- After the conference, head to Jerusalem. Jerusalem has tons of stuff to see and is fascinating, and a day trip just isn't going to even scratch the surface.

- Better yet, can you just stay in Jerusalem after the day tour, rather than going back to TLV and then back to Jerusalem?

- Consider a day trip to Masada and the Dead Sea from Jerusalem while you're there during the last 3 days.

- Ditch the car when you come back to TLV. You won't want to deal with it in TLV.
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Old Nov 14, 19, 12:43 am
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Lot's of good recommendations from LAX_esq. I would also add that, if you really like walking and exploring cities, while you're in Haifa, I would head to Acco.

While you can rent a car 24/7 at the airport, having a car would be sort of a hassle if you're planning on staying mostly in cities. There's supposed to be a sherut from the airport to Haifa, although I've never used that option myself and cannot give any real advise on whether it's a good option for a Saturday.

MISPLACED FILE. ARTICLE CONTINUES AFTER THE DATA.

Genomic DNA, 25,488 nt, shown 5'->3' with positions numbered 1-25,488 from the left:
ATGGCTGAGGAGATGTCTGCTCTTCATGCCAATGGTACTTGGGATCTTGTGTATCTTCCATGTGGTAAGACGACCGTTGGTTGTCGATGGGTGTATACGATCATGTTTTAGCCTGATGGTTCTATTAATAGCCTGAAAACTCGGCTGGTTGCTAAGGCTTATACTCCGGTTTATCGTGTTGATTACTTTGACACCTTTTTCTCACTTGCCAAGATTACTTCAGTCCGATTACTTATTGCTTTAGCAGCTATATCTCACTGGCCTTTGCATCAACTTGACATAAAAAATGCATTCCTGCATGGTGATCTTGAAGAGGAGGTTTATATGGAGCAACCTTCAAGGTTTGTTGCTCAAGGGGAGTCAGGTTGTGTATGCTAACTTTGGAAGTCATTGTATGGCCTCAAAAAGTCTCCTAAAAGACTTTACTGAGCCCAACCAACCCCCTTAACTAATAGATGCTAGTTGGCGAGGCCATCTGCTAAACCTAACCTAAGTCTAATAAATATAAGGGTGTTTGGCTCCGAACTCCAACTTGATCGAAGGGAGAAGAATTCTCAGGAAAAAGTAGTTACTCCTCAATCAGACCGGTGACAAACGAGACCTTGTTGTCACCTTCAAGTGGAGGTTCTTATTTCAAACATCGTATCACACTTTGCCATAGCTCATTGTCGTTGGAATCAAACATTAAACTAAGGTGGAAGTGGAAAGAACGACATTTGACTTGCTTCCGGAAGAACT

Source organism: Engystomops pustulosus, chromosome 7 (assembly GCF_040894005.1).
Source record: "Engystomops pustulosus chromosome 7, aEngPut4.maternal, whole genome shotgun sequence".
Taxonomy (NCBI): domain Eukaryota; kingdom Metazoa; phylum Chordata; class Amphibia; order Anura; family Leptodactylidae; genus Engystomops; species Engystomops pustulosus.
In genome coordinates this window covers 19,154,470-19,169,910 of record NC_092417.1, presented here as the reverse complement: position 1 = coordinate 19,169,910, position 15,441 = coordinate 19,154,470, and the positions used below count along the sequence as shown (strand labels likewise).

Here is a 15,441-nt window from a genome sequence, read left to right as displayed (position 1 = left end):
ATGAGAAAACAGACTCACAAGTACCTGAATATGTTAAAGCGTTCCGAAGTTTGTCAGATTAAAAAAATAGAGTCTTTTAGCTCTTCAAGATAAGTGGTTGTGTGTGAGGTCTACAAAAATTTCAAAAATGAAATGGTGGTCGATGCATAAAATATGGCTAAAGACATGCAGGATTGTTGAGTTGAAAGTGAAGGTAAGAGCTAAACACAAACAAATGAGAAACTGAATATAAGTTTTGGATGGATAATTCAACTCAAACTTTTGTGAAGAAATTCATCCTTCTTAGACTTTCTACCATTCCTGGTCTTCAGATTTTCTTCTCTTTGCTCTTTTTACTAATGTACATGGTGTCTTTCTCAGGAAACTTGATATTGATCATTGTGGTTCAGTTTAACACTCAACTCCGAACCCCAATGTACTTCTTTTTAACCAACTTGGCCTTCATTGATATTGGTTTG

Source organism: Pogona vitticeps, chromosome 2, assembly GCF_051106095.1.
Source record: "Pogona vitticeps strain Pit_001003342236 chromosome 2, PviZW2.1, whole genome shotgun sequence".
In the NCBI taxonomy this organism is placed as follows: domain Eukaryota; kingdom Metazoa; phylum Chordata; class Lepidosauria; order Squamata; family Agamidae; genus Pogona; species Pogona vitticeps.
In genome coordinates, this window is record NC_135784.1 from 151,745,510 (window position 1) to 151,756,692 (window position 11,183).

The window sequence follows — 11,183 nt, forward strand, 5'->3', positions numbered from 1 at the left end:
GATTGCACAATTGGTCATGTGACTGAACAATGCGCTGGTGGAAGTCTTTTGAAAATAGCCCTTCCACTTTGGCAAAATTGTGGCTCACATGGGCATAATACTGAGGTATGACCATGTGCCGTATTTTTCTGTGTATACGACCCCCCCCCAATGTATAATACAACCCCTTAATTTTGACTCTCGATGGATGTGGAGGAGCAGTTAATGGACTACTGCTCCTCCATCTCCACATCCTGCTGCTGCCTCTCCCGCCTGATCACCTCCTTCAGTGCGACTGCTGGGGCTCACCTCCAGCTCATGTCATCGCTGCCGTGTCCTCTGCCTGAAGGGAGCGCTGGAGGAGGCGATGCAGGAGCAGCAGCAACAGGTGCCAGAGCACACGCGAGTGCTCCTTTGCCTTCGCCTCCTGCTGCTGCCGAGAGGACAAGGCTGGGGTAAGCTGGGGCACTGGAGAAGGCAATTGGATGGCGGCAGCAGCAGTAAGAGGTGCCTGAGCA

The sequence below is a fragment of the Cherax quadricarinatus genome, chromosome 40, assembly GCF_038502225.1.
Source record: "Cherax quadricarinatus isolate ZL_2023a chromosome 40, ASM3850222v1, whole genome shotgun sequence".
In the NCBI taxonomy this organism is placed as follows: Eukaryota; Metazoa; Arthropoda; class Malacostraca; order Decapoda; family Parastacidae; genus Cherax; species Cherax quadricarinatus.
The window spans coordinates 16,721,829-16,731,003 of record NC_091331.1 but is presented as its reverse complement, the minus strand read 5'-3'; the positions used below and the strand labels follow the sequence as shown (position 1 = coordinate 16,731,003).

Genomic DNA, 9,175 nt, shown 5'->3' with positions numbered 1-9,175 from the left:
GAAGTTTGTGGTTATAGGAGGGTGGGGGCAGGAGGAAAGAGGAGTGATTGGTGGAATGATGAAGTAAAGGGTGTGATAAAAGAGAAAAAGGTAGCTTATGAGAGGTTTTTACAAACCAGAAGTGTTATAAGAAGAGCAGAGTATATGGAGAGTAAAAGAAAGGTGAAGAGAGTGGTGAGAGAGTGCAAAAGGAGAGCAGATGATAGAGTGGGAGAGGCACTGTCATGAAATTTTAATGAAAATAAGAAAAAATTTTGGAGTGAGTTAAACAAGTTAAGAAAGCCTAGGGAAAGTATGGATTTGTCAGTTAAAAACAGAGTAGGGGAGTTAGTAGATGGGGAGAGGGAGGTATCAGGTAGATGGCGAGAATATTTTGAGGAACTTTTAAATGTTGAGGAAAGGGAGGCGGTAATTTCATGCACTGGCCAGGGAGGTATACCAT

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Old Nov 14, 19, 1:14 am
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Also, you don't say when on Saturday you arrive. The direct train from the airport to Haifa starts running when Shabbat is over, which probably means around 19:00. The direct train is definitely the most convenient way to get from the airport to Haifa.
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Old Nov 15, 19, 8:11 pm
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Thanks LAX_Esq and RedChili.

For various reasons I prefer not to drive, though it does sound like a good way to see more of the country - particularly outside the big cities. I will definitely look at the option of staying in Jerusalem for a couple of nights, and maybe even Acco instead of Haifa. It looks beautiful, so I'll definitely visit.

My flight arrives at 10.15am, so definitely still Shabbat. I found a 2-year old tripadvisor thread that says the Sherut runs to Haifa from Exit 2, terminal 3 for 119 NIS. Once I have chosen a hotel in Haifa/Acco, I'll check with them.

Thanks
Dr. PITUK
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Old Nov 16, 19, 8:50 pm